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Dealing with a Breast Cancer Diagnosis

You or your loved one’s recent breast cancer diagnosis might have you feeling overwhelmed, scared, and confused about where to start. The best thing you can do after a breast cancer diagnosis is take some time to understand your diagnosis and your available options for treatment. Educating yourself on what you’re dealing with is the first step in ensuring high-quality care. 

Dealing with a diagnosis of breast cancer  

There are many types of breast cancer, and each of them has different treatment options and outcomes depending on the stage at the time of diagnosis. Carcinoma, which is a tumor in the breast, is the most common form of breast cancer. When diagnosed with this, your doctor will identify which stage your cancer is in as well as what treatment options lie in front of you. During that initial consultation, they’ll help answer any questions you may have regarding the diagnosis, available treatments and support, your prognosis (how well the treatments will work in regard to recurrence (whether the cancer may come back) and survival, and things that you can do to reduce your risk of recurrence.   

An earlier-stage diagnosis means the cancer is less invasive, and thus the likelihood of remission is generally much higher. That’s why frequent cancer screenings are so vital – they allow you to catch cancer when it’s still the most treatable. A later-stage diagnosis does not mean it is untreatable, but it may mean your treatment plan will look different, and you’ll likely require a more aggressive treatment approach than you would with stage zero, one, or two.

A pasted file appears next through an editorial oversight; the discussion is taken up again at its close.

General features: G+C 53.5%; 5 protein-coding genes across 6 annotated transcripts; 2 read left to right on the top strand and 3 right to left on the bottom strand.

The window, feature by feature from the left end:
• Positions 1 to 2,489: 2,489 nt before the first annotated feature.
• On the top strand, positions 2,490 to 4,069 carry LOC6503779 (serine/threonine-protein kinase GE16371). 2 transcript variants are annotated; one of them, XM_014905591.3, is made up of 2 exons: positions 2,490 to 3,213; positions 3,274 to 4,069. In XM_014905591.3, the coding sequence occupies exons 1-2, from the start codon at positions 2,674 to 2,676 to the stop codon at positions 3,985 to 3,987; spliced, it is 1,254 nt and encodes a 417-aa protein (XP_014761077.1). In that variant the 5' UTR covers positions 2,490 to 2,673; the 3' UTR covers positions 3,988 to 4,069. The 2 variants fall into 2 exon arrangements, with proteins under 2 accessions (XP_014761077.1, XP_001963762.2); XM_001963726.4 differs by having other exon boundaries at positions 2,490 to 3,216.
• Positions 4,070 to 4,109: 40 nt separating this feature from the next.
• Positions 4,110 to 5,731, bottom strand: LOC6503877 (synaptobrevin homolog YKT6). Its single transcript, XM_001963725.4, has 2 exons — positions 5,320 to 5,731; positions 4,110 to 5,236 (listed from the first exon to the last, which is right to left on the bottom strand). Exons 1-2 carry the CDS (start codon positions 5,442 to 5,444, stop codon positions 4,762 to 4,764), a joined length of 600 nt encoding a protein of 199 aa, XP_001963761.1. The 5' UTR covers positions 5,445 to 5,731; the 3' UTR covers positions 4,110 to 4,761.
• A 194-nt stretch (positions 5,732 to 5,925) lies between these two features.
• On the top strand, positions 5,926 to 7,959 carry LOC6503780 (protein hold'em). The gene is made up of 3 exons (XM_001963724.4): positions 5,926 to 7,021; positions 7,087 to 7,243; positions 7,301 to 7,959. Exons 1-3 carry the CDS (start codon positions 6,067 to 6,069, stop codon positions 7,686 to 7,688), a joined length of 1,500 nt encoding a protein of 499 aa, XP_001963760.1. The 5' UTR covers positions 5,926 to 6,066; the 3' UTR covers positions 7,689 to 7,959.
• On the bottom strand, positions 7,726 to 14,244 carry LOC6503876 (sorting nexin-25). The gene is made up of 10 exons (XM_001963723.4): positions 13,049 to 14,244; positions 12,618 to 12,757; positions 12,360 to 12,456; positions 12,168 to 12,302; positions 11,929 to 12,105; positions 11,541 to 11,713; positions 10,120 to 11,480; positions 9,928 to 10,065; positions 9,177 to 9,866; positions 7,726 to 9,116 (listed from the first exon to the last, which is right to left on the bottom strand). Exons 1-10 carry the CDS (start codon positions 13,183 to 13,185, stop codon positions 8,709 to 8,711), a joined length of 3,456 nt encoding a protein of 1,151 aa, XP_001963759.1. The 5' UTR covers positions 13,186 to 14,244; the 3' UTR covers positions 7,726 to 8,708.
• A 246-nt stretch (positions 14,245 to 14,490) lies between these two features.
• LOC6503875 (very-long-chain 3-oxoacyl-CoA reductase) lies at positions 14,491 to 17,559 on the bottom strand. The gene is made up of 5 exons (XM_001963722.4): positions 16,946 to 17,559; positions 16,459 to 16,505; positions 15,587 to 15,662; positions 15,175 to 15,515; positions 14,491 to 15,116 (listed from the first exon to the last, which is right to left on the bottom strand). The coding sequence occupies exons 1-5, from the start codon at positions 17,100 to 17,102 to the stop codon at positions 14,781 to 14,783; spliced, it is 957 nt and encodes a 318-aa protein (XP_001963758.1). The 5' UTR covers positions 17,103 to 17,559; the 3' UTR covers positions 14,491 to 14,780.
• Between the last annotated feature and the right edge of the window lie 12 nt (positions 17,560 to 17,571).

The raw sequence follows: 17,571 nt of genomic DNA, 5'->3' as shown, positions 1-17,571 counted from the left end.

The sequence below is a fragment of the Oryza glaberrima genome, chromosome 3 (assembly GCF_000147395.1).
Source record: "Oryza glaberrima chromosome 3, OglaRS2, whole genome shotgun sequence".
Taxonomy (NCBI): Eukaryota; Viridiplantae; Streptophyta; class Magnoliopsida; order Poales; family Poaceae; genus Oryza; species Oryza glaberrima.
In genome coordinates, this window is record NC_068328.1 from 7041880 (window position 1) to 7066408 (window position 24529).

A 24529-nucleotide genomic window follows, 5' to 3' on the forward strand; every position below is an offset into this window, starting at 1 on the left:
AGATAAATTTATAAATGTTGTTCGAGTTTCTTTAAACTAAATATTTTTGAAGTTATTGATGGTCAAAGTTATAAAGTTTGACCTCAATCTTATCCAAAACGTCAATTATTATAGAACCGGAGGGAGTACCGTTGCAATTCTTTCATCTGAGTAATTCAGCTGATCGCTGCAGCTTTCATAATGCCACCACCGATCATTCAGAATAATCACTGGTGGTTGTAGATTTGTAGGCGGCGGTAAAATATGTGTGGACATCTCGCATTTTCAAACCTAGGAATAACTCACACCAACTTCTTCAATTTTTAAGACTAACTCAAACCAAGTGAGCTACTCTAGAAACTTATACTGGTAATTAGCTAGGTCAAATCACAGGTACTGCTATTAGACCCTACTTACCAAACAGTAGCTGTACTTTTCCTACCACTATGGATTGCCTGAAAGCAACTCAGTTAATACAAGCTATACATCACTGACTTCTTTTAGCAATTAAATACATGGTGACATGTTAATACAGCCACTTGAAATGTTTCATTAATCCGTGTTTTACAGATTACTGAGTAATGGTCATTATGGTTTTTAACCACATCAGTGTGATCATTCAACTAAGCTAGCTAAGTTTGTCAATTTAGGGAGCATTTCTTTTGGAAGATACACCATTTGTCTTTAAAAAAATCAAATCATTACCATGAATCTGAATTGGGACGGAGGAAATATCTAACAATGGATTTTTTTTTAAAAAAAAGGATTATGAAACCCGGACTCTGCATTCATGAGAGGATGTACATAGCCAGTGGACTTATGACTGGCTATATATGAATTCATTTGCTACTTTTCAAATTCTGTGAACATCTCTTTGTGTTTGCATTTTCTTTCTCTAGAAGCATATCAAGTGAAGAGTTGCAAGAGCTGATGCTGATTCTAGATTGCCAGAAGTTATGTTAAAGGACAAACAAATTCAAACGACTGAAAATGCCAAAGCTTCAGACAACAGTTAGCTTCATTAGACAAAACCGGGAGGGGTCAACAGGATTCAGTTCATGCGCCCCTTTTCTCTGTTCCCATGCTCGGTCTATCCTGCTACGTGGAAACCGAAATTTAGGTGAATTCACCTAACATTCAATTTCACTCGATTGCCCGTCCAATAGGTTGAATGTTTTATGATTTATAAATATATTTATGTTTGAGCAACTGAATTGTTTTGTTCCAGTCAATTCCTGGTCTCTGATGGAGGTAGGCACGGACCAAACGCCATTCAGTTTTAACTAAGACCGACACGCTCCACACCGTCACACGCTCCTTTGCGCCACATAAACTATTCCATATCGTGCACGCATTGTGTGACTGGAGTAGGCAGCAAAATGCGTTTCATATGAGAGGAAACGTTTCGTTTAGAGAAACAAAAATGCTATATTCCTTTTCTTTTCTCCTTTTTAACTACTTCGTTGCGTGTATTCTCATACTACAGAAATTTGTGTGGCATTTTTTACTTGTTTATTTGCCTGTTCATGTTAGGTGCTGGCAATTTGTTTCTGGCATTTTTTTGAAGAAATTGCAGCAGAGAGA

Stages of breast cancer  

Stage 0- This breast cancer stage is known as precancerous or pre-invasive cancer. It is the least invasive and has the highest survival rates. Unlike other stages of breast cancer, stage zero is limited to the milk duct and has not spread anywhere else. People with stage zero breast cancer usually don’t experience symptoms and are most often diagnosed through mammograms. Treatment for stage zero usually includes surgery and, in some cases, radiation and hormone therapy.  

Stage 1- Breast cancer is diagnosed as stage 1 if the cancer has spread to the normal breast tissue but is contained to the original area where abnormal cells developed. It’s categorized into stages 1A or 1B depending on its size, location, and if it has reached the lymph nodes of the breast. Treatment for this breast cancer stage usually involves surgery, radiation, or a combination of the two. In some cases, your doctor might suggest hormone therapy. With stage one, you may need chemotherapy depending on how aggressive the tumor cells are.  

Stage 2- With stage 2, the cancer is still contained in the breast but is actively growing. Like stage one, it has two subsections, 2A and 2B. The subsection is determined by its size and whether or not it has reached the lymph nodes. Like most breast cancer treatments, stage 2 treatment plans involve surgery, radiation, and/or chemotherapy. Once fully treated, the recurrence rate of stage 2 breast cancer is very low.  

Stage 3- This stage of breast cancer is categorized into three different subsections depending on tumor size, skin and muscle involvement, and spread to the lymph nodes. Like most breast cancers, stage 3 is treatable with surgery, radiation, and/or chemotherapy. Unlike stages 1 and 2, many stage 3 cases require chemotherapy.